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Understanding the legal and regulatory framework for private companies in India

By - King Stubb & Kasiva on March 9, 2023

According to Section 2(38) of the Companies Act, 2013, a private company can be defined as “a company having a minimum paid-up share capital as may be prescribed, and which by its articles the right to transfer the shares of the company is restricted and the number of members of the company are limited”.

Private companies in India are regulated by the Companies Act, 2013 which acts in regulating the total number of members of the company, number of directors of the company, rights of shareholders of the company and lists down methods of raising capital.

The Companies Act, 2013 has laid down various rules and regulatory frameworks governing different activities of Private Companies in India. These are as follows: -

  1. Number of Directors in a Private Company in India – According to Section 149 of the Companies Act, there is a statutory limit of minimum 2 directors in a company. Moreover, according to sub-clause (1) of Section 149, maximum 15 directors can be appointed to the board of the company. Furthermore, out of the minimum two directors, one director of a private company must have stayed in India for a minimum period of 182 days of the previous calendar year.
  2. Prohibition on public offer by a private company – any private company in India is not allowed to invite general public to subscribe to any securities of the company. Therefore, the capital of the company can be raised only by accepting deposits from its members, relatives, directors and other allowed entities of the company.
  3. Nomenclature of the private company – According to the Companies Act, the nomenclature of the company should be in such a manner that “Pvt. Ltd.” Should always be suffixed with the name.

There are various other regulations that regulate the subscribers to the memorandum, qualifications of directors and other details of the company.

Other allied laws which govern the operations of private companies are Securities Contracts (Regulation) Act 1956, Foreign Exchange Management Act, Securities and Exchange Board of India Act 1992 and many more.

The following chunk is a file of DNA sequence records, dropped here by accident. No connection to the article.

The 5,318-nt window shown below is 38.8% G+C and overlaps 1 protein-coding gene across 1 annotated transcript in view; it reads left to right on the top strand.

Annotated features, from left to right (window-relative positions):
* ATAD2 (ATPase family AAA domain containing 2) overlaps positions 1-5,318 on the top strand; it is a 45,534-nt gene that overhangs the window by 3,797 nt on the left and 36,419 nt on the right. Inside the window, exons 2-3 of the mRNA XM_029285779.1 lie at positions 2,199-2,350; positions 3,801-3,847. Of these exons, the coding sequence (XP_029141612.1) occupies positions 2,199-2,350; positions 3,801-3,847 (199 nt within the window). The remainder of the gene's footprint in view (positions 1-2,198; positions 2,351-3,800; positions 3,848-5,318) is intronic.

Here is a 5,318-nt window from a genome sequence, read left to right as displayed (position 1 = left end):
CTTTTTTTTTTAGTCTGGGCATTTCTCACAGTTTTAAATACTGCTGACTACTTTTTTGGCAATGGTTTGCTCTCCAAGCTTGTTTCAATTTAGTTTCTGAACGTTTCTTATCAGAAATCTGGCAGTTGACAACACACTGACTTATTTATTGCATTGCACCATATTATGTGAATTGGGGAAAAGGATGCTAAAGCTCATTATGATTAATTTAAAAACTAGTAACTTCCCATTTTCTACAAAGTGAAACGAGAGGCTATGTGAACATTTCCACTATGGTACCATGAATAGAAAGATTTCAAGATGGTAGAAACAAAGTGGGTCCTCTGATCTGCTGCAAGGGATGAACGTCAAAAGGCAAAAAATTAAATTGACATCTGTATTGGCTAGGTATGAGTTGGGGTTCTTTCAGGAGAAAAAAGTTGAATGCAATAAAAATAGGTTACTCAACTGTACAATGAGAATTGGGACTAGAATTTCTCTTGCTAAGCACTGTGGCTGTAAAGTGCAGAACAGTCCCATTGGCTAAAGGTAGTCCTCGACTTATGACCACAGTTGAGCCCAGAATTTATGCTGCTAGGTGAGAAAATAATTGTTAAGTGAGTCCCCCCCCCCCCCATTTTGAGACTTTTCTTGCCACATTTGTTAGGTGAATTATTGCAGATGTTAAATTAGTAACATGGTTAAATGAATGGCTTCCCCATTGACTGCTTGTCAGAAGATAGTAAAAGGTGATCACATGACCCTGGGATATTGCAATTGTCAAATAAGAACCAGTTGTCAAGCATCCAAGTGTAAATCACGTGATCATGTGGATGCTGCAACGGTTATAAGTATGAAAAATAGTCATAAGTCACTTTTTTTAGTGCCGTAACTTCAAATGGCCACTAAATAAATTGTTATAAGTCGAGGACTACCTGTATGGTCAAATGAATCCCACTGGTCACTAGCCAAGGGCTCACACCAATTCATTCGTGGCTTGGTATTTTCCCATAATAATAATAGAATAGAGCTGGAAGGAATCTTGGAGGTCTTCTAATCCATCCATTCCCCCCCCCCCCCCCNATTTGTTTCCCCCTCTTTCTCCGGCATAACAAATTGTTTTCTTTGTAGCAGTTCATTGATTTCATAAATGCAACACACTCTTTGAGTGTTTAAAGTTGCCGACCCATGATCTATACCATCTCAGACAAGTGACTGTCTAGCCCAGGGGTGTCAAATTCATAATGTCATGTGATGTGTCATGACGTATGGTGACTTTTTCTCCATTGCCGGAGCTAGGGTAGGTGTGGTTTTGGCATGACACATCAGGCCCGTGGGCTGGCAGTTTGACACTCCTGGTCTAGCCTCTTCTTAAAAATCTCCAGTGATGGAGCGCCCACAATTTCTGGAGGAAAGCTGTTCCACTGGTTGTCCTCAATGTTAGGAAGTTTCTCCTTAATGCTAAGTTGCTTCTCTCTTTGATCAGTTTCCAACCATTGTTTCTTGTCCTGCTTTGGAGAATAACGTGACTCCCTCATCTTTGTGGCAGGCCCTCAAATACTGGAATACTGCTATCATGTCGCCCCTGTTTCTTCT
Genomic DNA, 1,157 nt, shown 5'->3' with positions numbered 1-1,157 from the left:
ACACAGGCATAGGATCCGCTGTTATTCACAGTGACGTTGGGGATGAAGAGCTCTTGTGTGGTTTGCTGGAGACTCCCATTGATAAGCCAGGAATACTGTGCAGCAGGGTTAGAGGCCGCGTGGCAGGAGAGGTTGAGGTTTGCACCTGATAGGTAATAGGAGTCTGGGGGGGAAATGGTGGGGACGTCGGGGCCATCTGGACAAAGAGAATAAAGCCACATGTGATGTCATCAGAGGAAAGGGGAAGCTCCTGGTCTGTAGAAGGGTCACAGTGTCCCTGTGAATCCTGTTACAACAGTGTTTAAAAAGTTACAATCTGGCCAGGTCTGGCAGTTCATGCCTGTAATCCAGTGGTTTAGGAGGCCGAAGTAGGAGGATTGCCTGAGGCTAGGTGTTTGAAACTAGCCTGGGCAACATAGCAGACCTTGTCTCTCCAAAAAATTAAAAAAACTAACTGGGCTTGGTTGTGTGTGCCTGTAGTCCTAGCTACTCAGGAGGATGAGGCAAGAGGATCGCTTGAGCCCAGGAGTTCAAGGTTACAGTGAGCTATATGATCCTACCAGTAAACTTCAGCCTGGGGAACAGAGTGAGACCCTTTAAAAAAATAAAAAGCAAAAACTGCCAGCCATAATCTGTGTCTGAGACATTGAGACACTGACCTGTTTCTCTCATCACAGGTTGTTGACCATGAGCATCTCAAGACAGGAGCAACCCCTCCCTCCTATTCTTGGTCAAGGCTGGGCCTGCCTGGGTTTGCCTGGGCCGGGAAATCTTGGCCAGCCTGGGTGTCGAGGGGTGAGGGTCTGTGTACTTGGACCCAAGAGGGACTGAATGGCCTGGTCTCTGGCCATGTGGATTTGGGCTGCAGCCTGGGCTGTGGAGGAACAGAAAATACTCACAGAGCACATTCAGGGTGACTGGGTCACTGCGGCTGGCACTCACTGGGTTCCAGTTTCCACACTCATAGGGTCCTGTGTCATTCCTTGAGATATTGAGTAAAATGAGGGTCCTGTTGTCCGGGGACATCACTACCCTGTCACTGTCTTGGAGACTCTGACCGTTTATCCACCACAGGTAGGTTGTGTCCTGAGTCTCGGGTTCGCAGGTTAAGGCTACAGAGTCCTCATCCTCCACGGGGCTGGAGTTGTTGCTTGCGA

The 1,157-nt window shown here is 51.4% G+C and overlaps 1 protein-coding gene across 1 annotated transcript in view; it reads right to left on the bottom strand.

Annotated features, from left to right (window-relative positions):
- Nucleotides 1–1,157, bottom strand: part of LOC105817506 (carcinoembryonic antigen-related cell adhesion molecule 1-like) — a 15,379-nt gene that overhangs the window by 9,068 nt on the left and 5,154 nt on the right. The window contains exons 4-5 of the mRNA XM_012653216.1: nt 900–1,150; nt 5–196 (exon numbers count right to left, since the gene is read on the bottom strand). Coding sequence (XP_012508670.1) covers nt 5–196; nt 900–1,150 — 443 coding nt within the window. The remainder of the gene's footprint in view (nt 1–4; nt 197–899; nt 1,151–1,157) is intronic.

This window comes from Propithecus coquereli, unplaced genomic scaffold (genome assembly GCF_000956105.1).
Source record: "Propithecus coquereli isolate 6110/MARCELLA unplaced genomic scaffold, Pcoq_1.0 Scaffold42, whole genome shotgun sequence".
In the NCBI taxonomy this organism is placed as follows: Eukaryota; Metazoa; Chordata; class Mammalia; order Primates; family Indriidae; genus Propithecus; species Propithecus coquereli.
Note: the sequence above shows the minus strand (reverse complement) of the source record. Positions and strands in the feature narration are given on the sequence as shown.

Differences between Private And Public Company In India

According to the laws governing companies in India, there are multiple differences between private and public companies. The differences are as follows:

  1. With respect to a minimum number of members of a company, a private company can be started with only two members while a public company needs minimum seven members. The maximum number of members for a private company is limited to two hundred while there is no upper limit for public companies.
  2. For raising the capital of the company, a public company can invite investments. However, a private company can only accept investments from a selected group of people.
  3. There is a mandatory requirement to issue and prepare a prospectus for a public company. However, such a requirement is not mandatory for a private company. Similarly, there is no mandatory statutory annual general meeting for a private company but a public company needs to hold various meetings as specified by the Companies Act.

Incorporation Of A Private Company In India

 The incorporation of PLC in India is governed by the Companies Act, 2013. There are various steps in the incorporation of a private company in India which are as follows:

  1. Reservation of name of the company – An application for reservation of name needs to be filed by the promoters to the Ministry of Corporate Affairs, which should not be in copyright violation with any other company. Thus, the first step in incorporation of a PLC in India is finding a unique name.
  2. Preparation of Digital Signature Certificate – After the application for filing the name of the company is made, the next step involves preparation of Digital Signature Certificates or DSC of the first directors and members of the company.